May 13, 2010
Continuing the true or false blog article series with more questions that seem to have conflicting answers. Today’s quiz is on the topic of the optimizer mode and tuning goals, inspired by a recent thread that I found in a discussion forum. A Google search found a couple of related articles.
When answering the questions, answer True or False, followed by a justification for the answer that you provided.
- Troubleshooting Oracle Performance book
- Asktom.oracle.com on SQL Profiles
- Asktom.oracle.com on Optimizer Mode
- Oracle 10g R1 Documentation Performance Tuning Guide
- Oracle 10g R2 Documentation Performance Tuning Guide
- Oracle 10g R1 Documentation – Automatic SQL Tuning
1. As of Oracle 10g R1, there are three methods for joining tables or other row sources: star transformation join, nested loops join, and hash join.
2. SQL execution speed will be fastest when the first join between two row sources produces the smallest possible result set from the specified row sources.
3. Oracle Database 10g’s SQL Profiles and SQL Access Advisor help to change execution plans for queries without adding hints.
4. Oracle Database 10g offers three optimizer modes, controlled by the OPTIMIZER_MODE initialization parameter: RULE, COST-BASED, and CHOOSE.
5. An effective approach for query tuning involves enabling the RULE based optimizer either through a RULE hint, or by changing the session-level optimizer goal with the following SQL statement:
ALTER SESSION SET OPTIMIZER GOAL = RULE;
6. The default optimizer mode in Oracle 10g R1 is CHOOSE, which means that the RULE based optimizer will be used if none of the objects referenced in the SQL statement have statistics.
7. A SELECT statement requiring 10 seconds and performing 10,000 DB_BLOCK_GETS is automatically less efficient that than a transformed version of the SELECT statement that performs 2,000 DB_BLOCK_GETS.
8. The FIRST_ROWS optimizer mode is appropriate for OLTP type systems because it allows the small resultsets that are exepected by the end users to be returned as quickly as possible.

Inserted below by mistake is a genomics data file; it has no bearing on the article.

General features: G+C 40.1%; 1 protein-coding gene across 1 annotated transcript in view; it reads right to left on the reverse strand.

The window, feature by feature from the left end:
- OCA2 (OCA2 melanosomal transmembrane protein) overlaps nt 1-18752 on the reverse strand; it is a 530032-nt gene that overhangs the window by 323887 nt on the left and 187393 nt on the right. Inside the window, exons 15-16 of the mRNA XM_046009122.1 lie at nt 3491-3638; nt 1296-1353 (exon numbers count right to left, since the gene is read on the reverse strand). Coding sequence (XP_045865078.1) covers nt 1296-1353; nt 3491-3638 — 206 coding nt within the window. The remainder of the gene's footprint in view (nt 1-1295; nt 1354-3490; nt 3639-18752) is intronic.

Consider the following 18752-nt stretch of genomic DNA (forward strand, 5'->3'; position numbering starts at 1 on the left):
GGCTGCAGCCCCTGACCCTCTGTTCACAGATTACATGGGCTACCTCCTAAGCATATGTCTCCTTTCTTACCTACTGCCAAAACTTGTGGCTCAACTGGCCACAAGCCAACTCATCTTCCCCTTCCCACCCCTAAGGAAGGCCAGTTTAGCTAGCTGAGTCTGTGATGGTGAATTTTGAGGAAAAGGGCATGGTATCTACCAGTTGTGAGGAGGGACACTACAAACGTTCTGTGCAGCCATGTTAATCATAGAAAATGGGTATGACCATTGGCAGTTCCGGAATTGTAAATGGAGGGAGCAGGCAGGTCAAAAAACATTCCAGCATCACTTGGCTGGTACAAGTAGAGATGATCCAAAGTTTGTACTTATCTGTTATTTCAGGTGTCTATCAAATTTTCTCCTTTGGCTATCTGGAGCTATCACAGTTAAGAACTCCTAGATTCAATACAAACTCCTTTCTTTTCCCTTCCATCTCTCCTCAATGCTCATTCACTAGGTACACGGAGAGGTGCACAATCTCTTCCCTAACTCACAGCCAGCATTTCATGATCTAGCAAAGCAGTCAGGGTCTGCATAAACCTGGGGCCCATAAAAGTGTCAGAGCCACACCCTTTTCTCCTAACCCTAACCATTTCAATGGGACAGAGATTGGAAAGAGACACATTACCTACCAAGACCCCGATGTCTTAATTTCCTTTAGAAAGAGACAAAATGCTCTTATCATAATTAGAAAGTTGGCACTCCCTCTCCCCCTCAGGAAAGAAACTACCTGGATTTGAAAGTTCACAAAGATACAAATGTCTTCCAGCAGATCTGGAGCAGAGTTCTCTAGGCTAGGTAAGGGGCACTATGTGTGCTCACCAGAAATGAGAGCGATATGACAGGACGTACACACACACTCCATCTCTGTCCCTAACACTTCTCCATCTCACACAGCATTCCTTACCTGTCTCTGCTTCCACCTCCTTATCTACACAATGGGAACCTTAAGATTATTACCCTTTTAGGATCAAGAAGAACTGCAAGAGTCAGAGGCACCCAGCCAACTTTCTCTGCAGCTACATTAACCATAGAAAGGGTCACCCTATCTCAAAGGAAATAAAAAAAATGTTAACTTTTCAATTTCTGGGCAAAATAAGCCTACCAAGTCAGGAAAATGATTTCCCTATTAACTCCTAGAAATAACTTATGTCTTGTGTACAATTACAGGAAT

9. The RULE based optimizer does not support any features introduced in Oracle since the mid 1990s.
10. Specifying a value for the OPTIMIZER_INDEX_CACHING parameter is recommended, because the value is critical for costing nested loops joins. Its value should be set to indicate the percentage of an index that is likely to remain in Oracle’s buffer cache.
11. When the PARALLEL_AUTOMATIC_TUNING parameter is set to ON, the cost-based optimizer will artifically increase the calculated cost of index access paths, which increases the frequency of full table scans that may be executed in parallel.
12. With the RULE based optimizer, the driving table is the last table listed in the FROM clause of the SQL statement. When the Cost-Based optimizer is used, the driving table is the first table listed in the FROM clause of the SQL statement.
13. The Cost-Based optimizer often performs unnecessary full table scans when three or more tables are listed in the FROM clause of a SQL statement.
14. Setting the OPTIMIZER_MODE parameter at the session level to FIRST_ROWS_10 instructs the query optimizer that the SQL statement which will be submitted next will return 10 rows.
I fear that this blog series might be falsely inflating the Google ranking of the Oracle documentation library due to the number of times the documentation library has been referenced – sorry Google users. 🙂